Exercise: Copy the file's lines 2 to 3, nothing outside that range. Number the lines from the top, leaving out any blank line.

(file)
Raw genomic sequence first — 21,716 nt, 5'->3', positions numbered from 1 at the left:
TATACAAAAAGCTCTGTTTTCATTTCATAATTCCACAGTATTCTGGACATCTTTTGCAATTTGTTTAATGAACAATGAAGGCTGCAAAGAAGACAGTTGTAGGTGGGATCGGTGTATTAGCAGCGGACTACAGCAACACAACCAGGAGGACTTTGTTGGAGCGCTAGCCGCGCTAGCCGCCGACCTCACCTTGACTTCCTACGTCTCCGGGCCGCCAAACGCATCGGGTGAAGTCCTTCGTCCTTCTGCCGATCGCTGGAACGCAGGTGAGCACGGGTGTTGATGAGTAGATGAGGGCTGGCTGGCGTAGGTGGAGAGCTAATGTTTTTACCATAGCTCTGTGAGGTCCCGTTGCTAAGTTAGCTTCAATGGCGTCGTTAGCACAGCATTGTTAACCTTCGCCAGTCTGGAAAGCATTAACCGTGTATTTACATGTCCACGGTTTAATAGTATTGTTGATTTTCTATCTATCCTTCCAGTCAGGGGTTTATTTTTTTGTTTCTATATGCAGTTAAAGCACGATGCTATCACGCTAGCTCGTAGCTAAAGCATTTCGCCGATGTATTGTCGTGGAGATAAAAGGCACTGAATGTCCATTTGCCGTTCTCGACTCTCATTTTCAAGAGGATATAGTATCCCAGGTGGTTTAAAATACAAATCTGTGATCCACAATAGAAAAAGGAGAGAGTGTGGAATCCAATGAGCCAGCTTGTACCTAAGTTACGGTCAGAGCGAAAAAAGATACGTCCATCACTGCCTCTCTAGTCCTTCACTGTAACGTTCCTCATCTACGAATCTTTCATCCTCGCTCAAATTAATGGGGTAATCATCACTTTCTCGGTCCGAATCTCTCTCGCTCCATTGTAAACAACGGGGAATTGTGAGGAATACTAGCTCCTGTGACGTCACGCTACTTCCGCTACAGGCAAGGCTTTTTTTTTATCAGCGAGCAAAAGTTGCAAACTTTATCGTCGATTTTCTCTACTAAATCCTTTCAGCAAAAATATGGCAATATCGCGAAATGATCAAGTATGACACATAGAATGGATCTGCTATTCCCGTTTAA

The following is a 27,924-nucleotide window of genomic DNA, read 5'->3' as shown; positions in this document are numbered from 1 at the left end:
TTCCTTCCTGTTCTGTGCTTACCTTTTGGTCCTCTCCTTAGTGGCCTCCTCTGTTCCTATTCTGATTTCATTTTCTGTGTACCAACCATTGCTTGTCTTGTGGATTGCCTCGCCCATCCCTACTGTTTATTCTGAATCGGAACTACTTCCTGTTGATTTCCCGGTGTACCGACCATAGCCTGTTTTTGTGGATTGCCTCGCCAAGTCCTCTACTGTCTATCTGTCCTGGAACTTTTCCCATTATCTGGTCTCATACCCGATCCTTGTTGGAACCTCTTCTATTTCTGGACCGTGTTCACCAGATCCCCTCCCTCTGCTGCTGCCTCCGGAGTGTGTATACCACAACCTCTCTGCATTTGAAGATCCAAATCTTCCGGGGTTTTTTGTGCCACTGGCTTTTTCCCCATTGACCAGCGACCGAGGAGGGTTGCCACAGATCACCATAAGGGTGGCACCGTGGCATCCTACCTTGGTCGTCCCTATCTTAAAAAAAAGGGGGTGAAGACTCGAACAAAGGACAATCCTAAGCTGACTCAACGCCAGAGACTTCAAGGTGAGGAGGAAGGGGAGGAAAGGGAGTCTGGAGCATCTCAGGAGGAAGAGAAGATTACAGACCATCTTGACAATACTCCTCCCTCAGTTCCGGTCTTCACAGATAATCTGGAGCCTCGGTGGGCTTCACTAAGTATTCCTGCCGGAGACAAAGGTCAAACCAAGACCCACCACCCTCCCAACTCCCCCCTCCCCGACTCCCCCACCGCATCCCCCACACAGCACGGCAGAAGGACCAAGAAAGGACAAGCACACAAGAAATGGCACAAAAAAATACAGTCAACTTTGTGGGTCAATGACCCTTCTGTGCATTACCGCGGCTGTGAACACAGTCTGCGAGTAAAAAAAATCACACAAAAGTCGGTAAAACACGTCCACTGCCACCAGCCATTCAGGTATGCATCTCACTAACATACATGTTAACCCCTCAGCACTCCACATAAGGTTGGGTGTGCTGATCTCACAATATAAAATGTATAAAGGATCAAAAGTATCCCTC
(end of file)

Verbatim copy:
TATACAAAAAGCTCTGTTTTCATTTCATAATTCCACAGTATTCTGGACATCTTTTGCAATTTGTTTAATGAACAATGAAGGCTGCAAAGAAGACAGTTGTAGGTGGGATCGGTGTATTAGCAGCGGACTACAGCAACACAACCAGGAGGACTTTGTTGGAGCGCTAGCCGCGCTAGCCGCCGACCTCACCTTGACTTCCTACGTCTCCGGGCCGCCAAACGCATCGGGTGAAGTCCTTCGTCCTTCTGCCGATCGCTGGAACGCAGGTGAGCACGGGTGTTGATGAGTAGATGAGGGCTGGCTGGCGTAGGTGGAGAGCTAATGTTTTTACCATAGCTCTGTGAGGTCCCGTTGCTAAGTTAGCTTCAATGGCGTCGTTAGCACAGCATTGTTAACCTTCGCCAGTCTGGAAAGCATTAACCGTGTATTTACATGTCCACGGTTTAATAGTATTGTTGATTTTCTATCTATCCTTCCAGTCAGGGGTTTATTTTTTTGTTTCTATATGCAGTTAAAGCACGATGCTATCACGCTAGCTCGTAGCTAAAGCATTTCGCCGATGTATTGTCGTGGAGATAAAAGGCACTGAATGTCCATTTGCCGTTCTCGACTCTCATTTTCAAGAGGATATAGTATCCCAGGTGGTTTAAAATACAAATCTGTGATCCACAATAGAAAAAGGAGAGAGTGTGGAATCCAATGAGCCAGCTTGTACCTAAGTTACGGTCAGAGCGAAAAAAGATACGTCCATCACTGCCTCTCTAGTCCTTCACTGTAACGTTCCTCATCTACGAATCTTTCATCCTCGCTCAAATTAATGGGGTAATCATCACTTTCTCGGTCCGAATCTCTCTCGCTCCATTGTAAACAACGGGGAATTGTGAGGAATACTAGCTCCTGTGACGTCACGCTACTTCCGCTACAGGCAAGGCTTTTTTTTTATCAGCGAGCAAAAGTTGCAAACTTTATCGTCGATTTTCTCTACTAAATCCTTTCAGCAAAAATATGGCAATATCGCGAAATGATCAAGTATGACACATAGAATGGATCTGCTATTCCCGTTTAA

The following is a 27,924-nucleotide window of genomic DNA, read 5'->3' as shown; positions in this document are numbered from 1 at the left end: